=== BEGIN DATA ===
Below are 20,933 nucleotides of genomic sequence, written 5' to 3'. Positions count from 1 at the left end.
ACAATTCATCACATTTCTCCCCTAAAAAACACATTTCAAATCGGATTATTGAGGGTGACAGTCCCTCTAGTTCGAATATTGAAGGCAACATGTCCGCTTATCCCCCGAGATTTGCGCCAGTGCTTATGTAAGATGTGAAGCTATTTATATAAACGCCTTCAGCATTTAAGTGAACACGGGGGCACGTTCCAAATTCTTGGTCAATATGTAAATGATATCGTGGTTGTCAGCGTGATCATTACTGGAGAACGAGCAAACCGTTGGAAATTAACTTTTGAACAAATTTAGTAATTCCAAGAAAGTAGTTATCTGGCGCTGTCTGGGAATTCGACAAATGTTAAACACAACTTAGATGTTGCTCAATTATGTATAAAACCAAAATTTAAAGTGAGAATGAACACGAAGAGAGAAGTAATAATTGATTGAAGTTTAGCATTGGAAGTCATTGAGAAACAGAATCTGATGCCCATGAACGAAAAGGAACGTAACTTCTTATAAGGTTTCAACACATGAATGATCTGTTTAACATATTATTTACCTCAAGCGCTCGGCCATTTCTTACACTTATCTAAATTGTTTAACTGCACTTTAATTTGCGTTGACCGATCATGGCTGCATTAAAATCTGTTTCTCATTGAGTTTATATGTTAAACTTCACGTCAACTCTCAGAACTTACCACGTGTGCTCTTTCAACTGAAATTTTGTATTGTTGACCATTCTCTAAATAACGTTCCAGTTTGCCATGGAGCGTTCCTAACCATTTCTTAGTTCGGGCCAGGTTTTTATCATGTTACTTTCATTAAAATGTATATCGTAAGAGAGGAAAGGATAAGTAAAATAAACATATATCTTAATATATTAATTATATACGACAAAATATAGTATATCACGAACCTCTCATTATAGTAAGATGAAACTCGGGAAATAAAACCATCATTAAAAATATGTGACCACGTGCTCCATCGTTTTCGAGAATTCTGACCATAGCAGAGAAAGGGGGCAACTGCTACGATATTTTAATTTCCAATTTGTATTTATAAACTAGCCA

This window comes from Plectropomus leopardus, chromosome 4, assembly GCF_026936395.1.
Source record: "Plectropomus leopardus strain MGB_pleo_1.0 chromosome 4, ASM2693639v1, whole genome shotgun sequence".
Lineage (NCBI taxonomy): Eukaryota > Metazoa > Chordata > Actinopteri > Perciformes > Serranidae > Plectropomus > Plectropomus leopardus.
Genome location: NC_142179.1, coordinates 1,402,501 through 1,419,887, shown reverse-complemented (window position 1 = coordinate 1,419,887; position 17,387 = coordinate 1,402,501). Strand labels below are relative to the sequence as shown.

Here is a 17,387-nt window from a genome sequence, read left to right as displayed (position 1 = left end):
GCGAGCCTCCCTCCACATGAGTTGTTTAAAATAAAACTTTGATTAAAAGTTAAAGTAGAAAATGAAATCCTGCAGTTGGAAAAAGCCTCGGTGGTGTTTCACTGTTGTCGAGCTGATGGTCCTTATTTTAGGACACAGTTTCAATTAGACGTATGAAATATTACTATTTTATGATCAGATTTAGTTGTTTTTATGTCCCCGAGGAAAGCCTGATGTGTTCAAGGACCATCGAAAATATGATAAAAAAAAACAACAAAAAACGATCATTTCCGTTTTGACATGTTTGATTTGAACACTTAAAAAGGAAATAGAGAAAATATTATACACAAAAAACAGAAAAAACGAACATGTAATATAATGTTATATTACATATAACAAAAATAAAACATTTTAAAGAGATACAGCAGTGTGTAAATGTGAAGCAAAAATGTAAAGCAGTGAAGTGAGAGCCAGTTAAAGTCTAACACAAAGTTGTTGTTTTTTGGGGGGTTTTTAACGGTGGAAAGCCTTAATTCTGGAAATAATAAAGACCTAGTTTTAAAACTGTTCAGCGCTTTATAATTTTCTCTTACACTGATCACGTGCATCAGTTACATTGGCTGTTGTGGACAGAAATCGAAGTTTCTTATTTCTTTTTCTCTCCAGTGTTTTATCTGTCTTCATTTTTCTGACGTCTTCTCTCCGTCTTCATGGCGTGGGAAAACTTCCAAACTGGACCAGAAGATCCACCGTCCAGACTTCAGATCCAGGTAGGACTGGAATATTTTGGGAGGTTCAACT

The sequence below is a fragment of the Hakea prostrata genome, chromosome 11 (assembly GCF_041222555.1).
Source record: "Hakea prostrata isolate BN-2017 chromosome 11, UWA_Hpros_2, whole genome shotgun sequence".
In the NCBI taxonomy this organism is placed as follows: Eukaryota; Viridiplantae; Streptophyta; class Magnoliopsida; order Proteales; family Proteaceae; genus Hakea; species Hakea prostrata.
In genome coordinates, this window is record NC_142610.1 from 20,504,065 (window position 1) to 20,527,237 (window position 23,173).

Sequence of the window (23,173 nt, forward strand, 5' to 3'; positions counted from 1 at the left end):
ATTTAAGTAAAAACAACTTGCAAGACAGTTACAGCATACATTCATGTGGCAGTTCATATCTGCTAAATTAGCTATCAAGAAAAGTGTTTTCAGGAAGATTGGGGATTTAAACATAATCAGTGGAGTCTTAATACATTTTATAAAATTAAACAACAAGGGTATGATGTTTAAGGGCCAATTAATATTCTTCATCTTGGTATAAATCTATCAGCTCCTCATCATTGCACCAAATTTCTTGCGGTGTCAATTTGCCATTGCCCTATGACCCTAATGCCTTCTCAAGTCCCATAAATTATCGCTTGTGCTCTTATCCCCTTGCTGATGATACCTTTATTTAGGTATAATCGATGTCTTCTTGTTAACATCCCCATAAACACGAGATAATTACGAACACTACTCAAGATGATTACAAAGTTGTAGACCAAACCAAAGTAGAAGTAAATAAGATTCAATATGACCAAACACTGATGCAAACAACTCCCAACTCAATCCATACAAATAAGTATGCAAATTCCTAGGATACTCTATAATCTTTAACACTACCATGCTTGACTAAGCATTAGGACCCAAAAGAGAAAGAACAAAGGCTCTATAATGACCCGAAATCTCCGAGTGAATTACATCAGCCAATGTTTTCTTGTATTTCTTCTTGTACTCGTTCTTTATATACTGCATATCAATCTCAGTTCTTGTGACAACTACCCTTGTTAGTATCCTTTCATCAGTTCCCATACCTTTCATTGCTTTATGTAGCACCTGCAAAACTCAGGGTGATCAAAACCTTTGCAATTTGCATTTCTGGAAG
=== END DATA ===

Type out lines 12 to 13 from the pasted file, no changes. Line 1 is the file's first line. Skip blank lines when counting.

In genome coordinates, this window is record NC_142610.1 from 20,504,065 (window position 1) to 20,527,237 (window position 23,173).

Sequence of the window (23,173 nt, forward strand, 5' to 3'; positions counted from 1 at the left end):